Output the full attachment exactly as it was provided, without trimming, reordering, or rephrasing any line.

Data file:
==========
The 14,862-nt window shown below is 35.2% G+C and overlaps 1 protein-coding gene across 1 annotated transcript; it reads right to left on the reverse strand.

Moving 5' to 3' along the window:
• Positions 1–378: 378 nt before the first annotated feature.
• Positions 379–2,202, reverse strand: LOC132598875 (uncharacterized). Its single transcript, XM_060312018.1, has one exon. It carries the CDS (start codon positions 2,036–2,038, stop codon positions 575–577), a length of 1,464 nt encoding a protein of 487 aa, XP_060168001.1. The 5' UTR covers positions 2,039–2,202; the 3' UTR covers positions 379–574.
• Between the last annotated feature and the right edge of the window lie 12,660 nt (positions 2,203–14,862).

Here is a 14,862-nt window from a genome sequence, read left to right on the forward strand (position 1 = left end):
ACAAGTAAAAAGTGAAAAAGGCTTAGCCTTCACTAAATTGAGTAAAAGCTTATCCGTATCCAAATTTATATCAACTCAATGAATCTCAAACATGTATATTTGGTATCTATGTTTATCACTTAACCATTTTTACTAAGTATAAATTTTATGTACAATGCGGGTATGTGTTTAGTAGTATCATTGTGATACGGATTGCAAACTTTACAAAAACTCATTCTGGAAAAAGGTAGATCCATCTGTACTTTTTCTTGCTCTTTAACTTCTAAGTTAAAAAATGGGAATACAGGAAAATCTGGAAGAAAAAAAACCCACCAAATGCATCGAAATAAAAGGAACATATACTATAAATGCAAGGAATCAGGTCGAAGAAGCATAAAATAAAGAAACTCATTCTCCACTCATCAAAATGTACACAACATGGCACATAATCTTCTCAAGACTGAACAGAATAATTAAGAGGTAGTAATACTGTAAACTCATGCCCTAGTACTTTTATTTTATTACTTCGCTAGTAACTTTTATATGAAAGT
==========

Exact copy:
The 14,862-nt window shown below is 35.2% G+C and overlaps 1 protein-coding gene across 1 annotated transcript; it reads right to left on the reverse strand.

Moving 5' to 3' along the window:
• Positions 1–378: 378 nt before the first annotated feature.
• Positions 379–2,202, reverse strand: LOC132598875 (uncharacterized). Its single transcript, XM_060312018.1, has one exon. It carries the CDS (start codon positions 2,036–2,038, stop codon positions 575–577), a length of 1,464 nt encoding a protein of 487 aa, XP_060168001.1. The 5' UTR covers positions 2,039–2,202; the 3' UTR covers positions 379–574.
• Between the last annotated feature and the right edge of the window lie 12,660 nt (positions 2,203–14,862).

Here is a 14,862-nt window from a genome sequence, read left to right on the forward strand (position 1 = left end):
ACAAGTAAAAAGTGAAAAAGGCTTAGCCTTCACTAAATTGAGTAAAAGCTTATCCGTATCCAAATTTATATCAACTCAATGAATCTCAAACATGTATATTTGGTATCTATGTTTATCACTTAACCATTTTTACTAAGTATAAATTTTATGTACAATGCGGGTATGTGTTTAGTAGTATCATTGTGATACGGATTGCAAACTTTACAAAAACTCATTCTGGAAAAAGGTAGATCCATCTGTACTTTTTCTTGCTCTTTAACTTCTAAGTTAAAAAATGGGAATACAGGAAAATCTGGAAGAAAAAAAACCCACCAAATGCATCGAAATAAAAGGAACATATACTATAAATGCAAGGAATCAGGTCGAAGAAGCATAAAATAAAGAAACTCATTCTCCACTCATCAAAATGTACACAACATGGCACATAATCTTCTCAAGACTGAACAGAATAATTAAGAGGTAGTAATACTGTAAACTCATGCCCTAGTACTTTTATTTTATTACTTCGCTAGTAACTTTTATATGAAAGT